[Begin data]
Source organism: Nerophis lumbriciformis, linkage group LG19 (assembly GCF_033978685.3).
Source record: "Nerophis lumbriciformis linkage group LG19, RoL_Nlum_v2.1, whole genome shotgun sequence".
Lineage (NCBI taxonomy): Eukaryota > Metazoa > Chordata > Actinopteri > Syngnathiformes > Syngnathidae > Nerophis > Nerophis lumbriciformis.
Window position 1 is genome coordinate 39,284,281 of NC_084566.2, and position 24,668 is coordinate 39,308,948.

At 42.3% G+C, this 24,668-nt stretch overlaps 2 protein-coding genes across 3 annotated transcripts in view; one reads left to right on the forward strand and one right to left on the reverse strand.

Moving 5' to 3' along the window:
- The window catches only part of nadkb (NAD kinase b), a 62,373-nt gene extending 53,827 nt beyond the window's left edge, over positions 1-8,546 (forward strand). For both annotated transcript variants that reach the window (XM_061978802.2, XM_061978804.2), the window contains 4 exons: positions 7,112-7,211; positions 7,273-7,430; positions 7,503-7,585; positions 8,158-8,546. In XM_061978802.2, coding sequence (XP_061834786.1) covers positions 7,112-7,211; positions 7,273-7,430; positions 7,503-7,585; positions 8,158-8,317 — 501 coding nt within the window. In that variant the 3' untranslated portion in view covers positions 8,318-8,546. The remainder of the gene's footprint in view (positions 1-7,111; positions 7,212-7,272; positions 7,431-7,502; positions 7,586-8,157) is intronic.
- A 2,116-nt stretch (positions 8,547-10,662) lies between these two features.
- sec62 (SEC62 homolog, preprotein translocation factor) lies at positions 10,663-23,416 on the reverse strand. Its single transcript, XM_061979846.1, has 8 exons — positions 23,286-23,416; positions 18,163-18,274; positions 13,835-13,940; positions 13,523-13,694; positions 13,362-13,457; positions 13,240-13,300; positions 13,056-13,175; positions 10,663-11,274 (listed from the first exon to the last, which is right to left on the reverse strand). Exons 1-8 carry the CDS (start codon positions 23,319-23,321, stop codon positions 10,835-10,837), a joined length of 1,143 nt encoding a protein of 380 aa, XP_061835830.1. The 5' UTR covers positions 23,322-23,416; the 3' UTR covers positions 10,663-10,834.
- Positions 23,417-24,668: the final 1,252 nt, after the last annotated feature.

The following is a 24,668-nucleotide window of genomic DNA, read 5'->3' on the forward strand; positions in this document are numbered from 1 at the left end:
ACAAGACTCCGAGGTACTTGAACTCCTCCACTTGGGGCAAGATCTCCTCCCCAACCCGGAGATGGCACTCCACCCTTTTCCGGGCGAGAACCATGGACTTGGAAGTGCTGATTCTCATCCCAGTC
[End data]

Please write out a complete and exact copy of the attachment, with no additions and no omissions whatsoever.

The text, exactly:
Source organism: Nerophis lumbriciformis, linkage group LG19 (assembly GCF_033978685.3).
Source record: "Nerophis lumbriciformis linkage group LG19, RoL_Nlum_v2.1, whole genome shotgun sequence".
Lineage (NCBI taxonomy): Eukaryota > Metazoa > Chordata > Actinopteri > Syngnathiformes > Syngnathidae > Nerophis > Nerophis lumbriciformis.
Window position 1 is genome coordinate 39,284,281 of NC_084566.2, and position 24,668 is coordinate 39,308,948.

At 42.3% G+C, this 24,668-nt stretch overlaps 2 protein-coding genes across 3 annotated transcripts in view; one reads left to right on the forward strand and one right to left on the reverse strand.

Moving 5' to 3' along the window:
- The window catches only part of nadkb (NAD kinase b), a 62,373-nt gene extending 53,827 nt beyond the window's left edge, over positions 1-8,546 (forward strand). For both annotated transcript variants that reach the window (XM_061978802.2, XM_061978804.2), the window contains 4 exons: positions 7,112-7,211; positions 7,273-7,430; positions 7,503-7,585; positions 8,158-8,546. In XM_061978802.2, coding sequence (XP_061834786.1) covers positions 7,112-7,211; positions 7,273-7,430; positions 7,503-7,585; positions 8,158-8,317 — 501 coding nt within the window. In that variant the 3' untranslated portion in view covers positions 8,318-8,546. The remainder of the gene's footprint in view (positions 1-7,111; positions 7,212-7,272; positions 7,431-7,502; positions 7,586-8,157) is intronic.
- A 2,116-nt stretch (positions 8,547-10,662) lies between these two features.
- sec62 (SEC62 homolog, preprotein translocation factor) lies at positions 10,663-23,416 on the reverse strand. Its single transcript, XM_061979846.1, has 8 exons — positions 23,286-23,416; positions 18,163-18,274; positions 13,835-13,940; positions 13,523-13,694; positions 13,362-13,457; positions 13,240-13,300; positions 13,056-13,175; positions 10,663-11,274 (listed from the first exon to the last, which is right to left on the reverse strand). Exons 1-8 carry the CDS (start codon positions 23,319-23,321, stop codon positions 10,835-10,837), a joined length of 1,143 nt encoding a protein of 380 aa, XP_061835830.1. The 5' UTR covers positions 23,322-23,416; the 3' UTR covers positions 10,663-10,834.
- Positions 23,417-24,668: the final 1,252 nt, after the last annotated feature.

The following is a 24,668-nucleotide window of genomic DNA, read 5'->3' on the forward strand; positions in this document are numbered from 1 at the left end:
ACAAGACTCCGAGGTACTTGAACTCCTCCACTTGGGGCAAGATCTCCTCCCCAACCCGGAGATGGCACTCCACCCTTTTCCGGGCGAGAACCATGGACTTGGAAGTGCTGATTCTCATCCCAGTC